Will those selection criteria skills still be useful in a few years?

By The Mandarin

Thursday September 21, 2017

This is an image of paper text.

For all the good that public servants have achieved for the Australian community, few possess the STEM skills — science, technology, engineering and mathematics — that nearly every forward thinker acknowledges will shape the nation’s future, and what jobs survive automation.

Will there be any role for the service delivery expert with a passion for managing human teams? Or the generalist whose public service passport is stamped with S.T.A.R. examples from all walks of government?

A new future work position paper released today from the Australian Information Industry Alliance puts a positive spin on automation, arguing that technology will also create jobs. It points to past experience where 220,000 job loses in the manufacturing and agriculture sectors “has been more than compensated for by the 3.9 million jobs that have been created in sectors including mining, business services, social services and construction.”

Undoubtedly fearing the trade unions at the gates with pitchforks and torches, the AIIA explores in detail the likely future work opportunities in 10 industries that technology will bring including education, health, professional services, finance, retails, and transport and logistics.

Future needs will evolve from existing skills

It’s all well and good to talk about hypothetical jobs that other people hold, but what about yours? Can your public administration skills translate to the new economy? The AIIA thinks so.

Using Australian Government Job Outlook data and analysis done by the Institute for the Future on future skills, AIIA has mapped today’s common skill requirements against those identified by the IFTF. “Our aim is to illustrate the extent to which new skills are an evolution of a range of existing skills and to provide a broad skills framework that individuals, businesses and educators can work towards.”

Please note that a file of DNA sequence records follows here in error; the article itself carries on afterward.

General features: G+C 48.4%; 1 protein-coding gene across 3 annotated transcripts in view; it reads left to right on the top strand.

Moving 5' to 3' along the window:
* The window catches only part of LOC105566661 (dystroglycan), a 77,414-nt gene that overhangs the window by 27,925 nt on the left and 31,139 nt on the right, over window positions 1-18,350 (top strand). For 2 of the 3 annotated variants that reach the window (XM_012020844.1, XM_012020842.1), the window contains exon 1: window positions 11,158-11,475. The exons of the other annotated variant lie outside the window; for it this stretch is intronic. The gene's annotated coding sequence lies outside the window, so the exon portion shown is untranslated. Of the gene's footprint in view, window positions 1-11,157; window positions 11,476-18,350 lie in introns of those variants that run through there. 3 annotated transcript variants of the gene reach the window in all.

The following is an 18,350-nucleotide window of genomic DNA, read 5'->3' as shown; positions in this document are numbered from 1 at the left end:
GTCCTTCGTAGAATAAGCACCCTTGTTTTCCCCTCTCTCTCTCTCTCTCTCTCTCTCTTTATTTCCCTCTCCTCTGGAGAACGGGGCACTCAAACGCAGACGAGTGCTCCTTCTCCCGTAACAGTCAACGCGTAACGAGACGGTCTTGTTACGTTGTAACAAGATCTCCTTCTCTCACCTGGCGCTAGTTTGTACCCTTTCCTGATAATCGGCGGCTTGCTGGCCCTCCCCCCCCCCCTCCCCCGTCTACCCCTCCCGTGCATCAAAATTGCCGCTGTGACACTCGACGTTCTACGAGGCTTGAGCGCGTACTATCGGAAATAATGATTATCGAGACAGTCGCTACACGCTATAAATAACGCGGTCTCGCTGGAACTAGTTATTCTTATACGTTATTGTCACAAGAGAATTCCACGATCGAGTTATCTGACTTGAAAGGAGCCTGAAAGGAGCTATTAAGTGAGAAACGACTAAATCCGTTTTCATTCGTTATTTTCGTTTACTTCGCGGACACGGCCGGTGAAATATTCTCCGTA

Specific capability requirements vary from jurisdiction to jurisdiction, but you will recognise the many in these requirements of today, and how they’ll likely to evolve to future skills for tomorrow’s jobs.

Non-STEM skills are just as important

AIIA says that even amongst their own technology-industry membership, where STEM skills are a premium, employers want more than hard technical skills. They’re seeking a mix of skills that combine knowledge, people and personal skills — with an emphasis on creativity, flexibility, tolerance of ambiguity, social intelligence and personal resilience and … *sigh* agility.

“Enterprise skills such as complex and creative problem solving, innovative thinking, communication skills, teamwork and collaboration and an understanding of the business and industry context are what many of our own members are looking for from their hires.

“This is consistent with analyst predictions that more technical and cognitive skills such as creativity, reasoning and complex problem solving, combined with social skills (influencing, persuasion, emotional intelligence and the ability to teach others) and processing skills (active listening and critical thinking) are becoming ‘core’ across many industries.”

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